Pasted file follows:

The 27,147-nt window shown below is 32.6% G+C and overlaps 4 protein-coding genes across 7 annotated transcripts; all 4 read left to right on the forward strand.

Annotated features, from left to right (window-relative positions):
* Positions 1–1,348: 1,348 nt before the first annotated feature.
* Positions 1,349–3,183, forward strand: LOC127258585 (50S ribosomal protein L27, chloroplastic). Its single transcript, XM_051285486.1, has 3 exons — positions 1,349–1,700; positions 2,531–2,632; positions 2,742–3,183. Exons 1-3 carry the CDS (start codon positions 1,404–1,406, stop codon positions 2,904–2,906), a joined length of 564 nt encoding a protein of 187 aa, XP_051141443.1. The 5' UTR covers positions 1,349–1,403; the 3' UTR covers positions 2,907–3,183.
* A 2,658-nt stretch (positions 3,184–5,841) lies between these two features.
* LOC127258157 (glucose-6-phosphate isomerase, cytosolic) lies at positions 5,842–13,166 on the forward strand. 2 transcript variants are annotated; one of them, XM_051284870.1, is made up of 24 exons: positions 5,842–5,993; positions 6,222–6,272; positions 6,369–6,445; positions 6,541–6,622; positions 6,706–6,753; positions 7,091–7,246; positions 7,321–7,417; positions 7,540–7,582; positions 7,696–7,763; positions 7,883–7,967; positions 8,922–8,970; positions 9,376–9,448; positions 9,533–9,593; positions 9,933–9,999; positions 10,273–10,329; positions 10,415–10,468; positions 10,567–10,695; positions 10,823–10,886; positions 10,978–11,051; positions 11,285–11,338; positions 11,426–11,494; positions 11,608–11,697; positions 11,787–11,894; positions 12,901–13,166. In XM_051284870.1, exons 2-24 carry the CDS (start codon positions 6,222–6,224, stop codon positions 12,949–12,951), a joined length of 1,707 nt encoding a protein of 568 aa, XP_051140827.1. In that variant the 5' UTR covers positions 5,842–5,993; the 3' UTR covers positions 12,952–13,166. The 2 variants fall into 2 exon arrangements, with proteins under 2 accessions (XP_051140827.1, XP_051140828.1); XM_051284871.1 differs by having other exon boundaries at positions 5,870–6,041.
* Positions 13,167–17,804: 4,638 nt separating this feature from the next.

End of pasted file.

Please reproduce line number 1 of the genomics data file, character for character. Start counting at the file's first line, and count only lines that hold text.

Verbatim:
The 27,147-nt window shown below is 32.6% G+C and overlaps 4 protein-coding genes across 7 annotated transcripts; all 4 read left to right on the forward strand.